It’s significant that “A Girl Missing,” Koji Fukada’s shape-shifting vengeance drama, begins with a visit to a hair salon and a discussion of faces and familiarity. Because only by paying close attention to the lead character’s changing hairstyle and wardrobe can we follow the story’s convoluted crescendo of thwarted passion and unadulterated rage.
There’s something a little shady about Risa (Mariko Tsutsui), the coolly collected woman who seeks out Kazumichi (Sosuke Ikematsu) for a change of hair color and more. As we will learn, Risa was once known as Ichiko, a warmly competent nurse with a fiancé and a stable position caring for the grandmother in a friendly family. A shocking crime, a careless anecdote and a bad decision will leave Ichiko’s career and personal life in tatters, giving birth to a dangerous alter ego bent only on retaliation.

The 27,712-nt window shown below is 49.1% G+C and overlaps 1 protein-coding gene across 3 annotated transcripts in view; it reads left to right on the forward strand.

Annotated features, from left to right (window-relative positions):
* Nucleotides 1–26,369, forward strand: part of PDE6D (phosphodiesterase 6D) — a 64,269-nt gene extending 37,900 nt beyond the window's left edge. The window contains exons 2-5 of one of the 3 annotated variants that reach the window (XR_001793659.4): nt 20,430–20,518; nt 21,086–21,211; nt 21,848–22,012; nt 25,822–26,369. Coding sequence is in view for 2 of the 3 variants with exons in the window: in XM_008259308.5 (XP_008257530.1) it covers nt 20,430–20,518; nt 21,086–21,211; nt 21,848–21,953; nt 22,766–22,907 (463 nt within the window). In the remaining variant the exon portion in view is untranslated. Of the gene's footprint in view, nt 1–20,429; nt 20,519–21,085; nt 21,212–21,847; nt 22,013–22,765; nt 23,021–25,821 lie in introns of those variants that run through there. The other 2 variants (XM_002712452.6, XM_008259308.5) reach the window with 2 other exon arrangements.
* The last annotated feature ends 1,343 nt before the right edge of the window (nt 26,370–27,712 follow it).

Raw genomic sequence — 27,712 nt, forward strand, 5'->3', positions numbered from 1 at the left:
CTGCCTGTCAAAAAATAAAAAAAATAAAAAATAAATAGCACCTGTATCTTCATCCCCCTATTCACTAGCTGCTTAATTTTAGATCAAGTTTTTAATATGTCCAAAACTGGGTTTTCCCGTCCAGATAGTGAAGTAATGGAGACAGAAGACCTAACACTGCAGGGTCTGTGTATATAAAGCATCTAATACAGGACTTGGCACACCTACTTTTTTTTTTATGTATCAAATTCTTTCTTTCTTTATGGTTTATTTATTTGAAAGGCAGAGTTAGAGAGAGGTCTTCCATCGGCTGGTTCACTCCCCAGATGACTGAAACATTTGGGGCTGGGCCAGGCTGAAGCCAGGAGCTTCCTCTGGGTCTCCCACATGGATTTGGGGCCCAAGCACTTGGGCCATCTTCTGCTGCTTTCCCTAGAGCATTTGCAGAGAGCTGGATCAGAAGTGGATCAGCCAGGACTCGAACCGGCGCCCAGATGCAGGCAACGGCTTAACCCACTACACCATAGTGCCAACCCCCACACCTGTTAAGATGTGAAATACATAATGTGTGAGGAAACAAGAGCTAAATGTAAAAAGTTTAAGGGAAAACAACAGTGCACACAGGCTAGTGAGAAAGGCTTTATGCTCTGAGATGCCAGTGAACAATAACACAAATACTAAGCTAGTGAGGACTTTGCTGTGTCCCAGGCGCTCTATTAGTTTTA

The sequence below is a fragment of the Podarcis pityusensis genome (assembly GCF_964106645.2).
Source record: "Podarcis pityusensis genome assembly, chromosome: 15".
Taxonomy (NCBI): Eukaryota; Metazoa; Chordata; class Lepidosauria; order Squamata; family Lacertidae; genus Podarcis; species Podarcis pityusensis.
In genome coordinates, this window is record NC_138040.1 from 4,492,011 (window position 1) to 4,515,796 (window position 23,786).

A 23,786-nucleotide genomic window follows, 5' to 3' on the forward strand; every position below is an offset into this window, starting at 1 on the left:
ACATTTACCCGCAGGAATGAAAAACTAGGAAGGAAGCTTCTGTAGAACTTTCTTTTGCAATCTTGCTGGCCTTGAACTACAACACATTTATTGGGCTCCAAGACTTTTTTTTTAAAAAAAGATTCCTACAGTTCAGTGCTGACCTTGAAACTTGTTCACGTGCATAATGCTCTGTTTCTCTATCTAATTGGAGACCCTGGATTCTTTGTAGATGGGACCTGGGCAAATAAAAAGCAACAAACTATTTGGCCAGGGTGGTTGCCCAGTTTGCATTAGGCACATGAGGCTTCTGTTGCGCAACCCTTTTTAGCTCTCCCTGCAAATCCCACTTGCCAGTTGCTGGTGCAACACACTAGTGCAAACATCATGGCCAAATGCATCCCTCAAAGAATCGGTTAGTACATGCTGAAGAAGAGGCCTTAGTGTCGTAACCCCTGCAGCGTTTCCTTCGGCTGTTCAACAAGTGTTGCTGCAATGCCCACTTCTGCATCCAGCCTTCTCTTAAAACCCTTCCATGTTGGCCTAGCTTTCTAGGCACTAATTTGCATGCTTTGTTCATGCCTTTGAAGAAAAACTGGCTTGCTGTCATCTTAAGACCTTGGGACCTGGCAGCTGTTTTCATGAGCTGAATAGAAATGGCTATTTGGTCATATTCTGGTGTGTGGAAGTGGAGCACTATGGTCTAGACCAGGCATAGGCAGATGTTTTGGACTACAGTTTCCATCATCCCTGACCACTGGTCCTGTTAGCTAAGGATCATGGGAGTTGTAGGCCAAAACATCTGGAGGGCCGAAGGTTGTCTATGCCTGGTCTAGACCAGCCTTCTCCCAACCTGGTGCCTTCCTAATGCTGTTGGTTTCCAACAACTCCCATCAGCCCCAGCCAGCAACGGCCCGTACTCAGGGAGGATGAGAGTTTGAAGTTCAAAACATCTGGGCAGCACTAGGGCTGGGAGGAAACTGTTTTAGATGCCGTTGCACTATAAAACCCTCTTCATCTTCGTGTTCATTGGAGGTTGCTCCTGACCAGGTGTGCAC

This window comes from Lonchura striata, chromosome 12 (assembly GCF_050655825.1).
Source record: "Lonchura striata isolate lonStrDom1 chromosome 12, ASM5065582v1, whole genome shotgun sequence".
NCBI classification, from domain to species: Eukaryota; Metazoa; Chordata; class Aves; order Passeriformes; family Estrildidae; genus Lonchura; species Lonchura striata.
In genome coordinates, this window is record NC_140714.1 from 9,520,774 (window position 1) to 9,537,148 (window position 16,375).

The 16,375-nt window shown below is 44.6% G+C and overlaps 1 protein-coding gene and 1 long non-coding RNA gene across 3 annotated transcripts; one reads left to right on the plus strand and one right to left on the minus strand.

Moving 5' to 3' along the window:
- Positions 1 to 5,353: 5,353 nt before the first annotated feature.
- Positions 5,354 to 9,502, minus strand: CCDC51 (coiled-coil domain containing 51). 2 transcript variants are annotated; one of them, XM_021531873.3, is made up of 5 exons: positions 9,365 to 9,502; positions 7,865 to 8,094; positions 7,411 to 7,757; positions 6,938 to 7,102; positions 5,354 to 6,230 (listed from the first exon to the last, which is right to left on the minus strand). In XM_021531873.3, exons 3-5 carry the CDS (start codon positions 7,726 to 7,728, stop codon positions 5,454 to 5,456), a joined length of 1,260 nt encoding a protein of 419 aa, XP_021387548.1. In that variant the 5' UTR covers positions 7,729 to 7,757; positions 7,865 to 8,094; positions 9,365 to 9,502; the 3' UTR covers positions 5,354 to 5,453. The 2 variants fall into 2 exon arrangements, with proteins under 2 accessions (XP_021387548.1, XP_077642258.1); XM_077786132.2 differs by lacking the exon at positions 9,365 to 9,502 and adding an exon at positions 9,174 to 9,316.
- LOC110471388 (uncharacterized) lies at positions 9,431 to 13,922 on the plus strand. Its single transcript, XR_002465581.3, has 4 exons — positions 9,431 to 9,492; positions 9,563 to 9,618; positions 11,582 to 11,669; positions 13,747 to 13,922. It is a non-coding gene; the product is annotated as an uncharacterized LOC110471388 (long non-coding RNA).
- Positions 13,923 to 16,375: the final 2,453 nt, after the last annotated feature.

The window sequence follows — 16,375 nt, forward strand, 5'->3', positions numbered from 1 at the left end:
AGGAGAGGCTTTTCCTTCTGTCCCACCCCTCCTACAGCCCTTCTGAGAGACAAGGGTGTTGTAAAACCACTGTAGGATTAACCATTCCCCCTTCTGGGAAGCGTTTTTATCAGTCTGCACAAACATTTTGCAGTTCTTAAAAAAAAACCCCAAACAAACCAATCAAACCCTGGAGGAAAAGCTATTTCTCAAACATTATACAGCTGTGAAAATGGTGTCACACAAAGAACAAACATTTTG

Ignited by a kidnapping that’s no more than a device, the maddeningly complicated plot — bubbling with revenge sexting and lesbian longing — unfolds in parallel timelines that slide back and forth without warning or notation. (In the movie’s sole stab at humor, the timelines briefly collide at a zoo as both versions of the lead character contemplate an especially well-endowed rhinoceros.) As he proved in his 2017 drama, “Harmonium,” Fukada excels at unfurling near-hysterical narratives in restrained, sometimes icily sterile scenes. But while the earlier film pulled us in, this one repels, its cloudy colors and depressing mood making us long for a single moment of joy.
Instead, Risa’s bifurcated personality — unhinged stalker and kindly caregiver, perpetrator and victim — is depicted with relentless severity. What’s missing here is one living, breathing woman.
A Girl Missing
Not rated. In Japanese, with subtitles. Running time: 1 hour 51 minutes. Watch through virtual cinemas.